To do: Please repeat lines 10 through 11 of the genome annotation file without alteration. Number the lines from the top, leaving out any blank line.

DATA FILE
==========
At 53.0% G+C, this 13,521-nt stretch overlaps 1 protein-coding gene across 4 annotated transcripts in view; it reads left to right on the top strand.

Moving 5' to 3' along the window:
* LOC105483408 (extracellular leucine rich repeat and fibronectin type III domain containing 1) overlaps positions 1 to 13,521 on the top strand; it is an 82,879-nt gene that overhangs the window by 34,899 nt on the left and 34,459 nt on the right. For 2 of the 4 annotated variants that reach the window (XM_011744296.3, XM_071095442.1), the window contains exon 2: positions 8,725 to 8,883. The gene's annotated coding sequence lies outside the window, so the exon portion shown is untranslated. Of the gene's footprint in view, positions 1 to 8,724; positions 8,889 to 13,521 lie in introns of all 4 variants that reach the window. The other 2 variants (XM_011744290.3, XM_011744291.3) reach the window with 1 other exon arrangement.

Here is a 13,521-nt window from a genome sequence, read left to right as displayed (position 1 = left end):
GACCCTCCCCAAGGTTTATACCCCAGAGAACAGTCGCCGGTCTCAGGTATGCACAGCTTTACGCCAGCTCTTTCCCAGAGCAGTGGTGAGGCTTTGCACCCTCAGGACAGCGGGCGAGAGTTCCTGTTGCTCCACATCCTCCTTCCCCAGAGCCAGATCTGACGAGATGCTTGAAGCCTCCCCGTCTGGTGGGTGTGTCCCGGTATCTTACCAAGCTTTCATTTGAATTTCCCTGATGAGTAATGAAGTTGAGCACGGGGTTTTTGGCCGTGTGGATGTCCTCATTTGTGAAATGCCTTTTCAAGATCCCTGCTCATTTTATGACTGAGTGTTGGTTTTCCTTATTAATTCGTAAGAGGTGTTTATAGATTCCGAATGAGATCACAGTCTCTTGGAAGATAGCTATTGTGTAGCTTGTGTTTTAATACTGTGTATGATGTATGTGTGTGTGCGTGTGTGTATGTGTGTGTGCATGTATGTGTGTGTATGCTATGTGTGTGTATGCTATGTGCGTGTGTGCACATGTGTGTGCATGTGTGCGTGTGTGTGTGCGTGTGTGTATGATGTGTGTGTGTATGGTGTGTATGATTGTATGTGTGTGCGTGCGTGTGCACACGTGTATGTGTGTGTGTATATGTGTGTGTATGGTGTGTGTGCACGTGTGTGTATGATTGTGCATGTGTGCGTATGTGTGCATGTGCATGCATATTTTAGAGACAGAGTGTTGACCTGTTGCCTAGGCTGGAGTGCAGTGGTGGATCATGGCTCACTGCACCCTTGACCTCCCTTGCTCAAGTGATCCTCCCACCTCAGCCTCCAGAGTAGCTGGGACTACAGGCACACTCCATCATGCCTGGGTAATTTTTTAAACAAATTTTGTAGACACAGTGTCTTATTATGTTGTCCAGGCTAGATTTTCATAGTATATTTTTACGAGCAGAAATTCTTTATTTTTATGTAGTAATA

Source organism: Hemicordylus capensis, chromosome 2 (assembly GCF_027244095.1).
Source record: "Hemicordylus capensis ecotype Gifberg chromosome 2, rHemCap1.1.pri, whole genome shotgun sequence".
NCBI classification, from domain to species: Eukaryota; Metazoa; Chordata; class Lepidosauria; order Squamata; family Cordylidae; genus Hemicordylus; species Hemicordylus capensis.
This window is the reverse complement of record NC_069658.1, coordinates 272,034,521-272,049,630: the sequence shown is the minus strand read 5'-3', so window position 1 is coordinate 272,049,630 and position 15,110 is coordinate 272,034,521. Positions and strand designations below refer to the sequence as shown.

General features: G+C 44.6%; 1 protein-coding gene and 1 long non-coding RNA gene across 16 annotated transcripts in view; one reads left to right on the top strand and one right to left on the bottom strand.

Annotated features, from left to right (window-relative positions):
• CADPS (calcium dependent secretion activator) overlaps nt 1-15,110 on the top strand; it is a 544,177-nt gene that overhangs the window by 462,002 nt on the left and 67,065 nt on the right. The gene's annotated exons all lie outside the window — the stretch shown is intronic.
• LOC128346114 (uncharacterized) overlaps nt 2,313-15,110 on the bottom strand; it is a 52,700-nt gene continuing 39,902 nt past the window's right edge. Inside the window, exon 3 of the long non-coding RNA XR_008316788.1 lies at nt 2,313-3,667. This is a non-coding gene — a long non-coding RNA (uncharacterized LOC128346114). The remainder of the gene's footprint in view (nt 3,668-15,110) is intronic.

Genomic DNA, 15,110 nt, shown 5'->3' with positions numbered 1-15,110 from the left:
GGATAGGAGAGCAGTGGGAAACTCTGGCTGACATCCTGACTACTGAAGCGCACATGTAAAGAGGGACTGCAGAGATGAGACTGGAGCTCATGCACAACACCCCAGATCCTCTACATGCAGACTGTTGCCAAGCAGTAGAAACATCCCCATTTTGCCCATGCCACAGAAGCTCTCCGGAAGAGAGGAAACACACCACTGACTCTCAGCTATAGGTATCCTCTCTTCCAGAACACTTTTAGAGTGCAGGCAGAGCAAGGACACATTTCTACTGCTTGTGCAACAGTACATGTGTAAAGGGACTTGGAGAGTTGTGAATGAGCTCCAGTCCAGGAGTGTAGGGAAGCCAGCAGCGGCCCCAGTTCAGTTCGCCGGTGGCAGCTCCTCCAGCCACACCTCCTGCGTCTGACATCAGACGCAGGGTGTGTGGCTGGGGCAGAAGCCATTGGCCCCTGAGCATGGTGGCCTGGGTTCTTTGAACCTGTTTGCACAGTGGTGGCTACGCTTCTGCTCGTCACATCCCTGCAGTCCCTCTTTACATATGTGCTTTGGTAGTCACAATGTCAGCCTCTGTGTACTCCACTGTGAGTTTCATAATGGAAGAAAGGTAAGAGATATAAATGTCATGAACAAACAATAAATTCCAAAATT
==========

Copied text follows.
General features: G+C 44.6%; 1 protein-coding gene and 1 long non-coding RNA gene across 16 annotated transcripts in view; one reads left to right on the top strand and one right to left on the bottom strand.

Annotated features, from left to right (window-relative positions):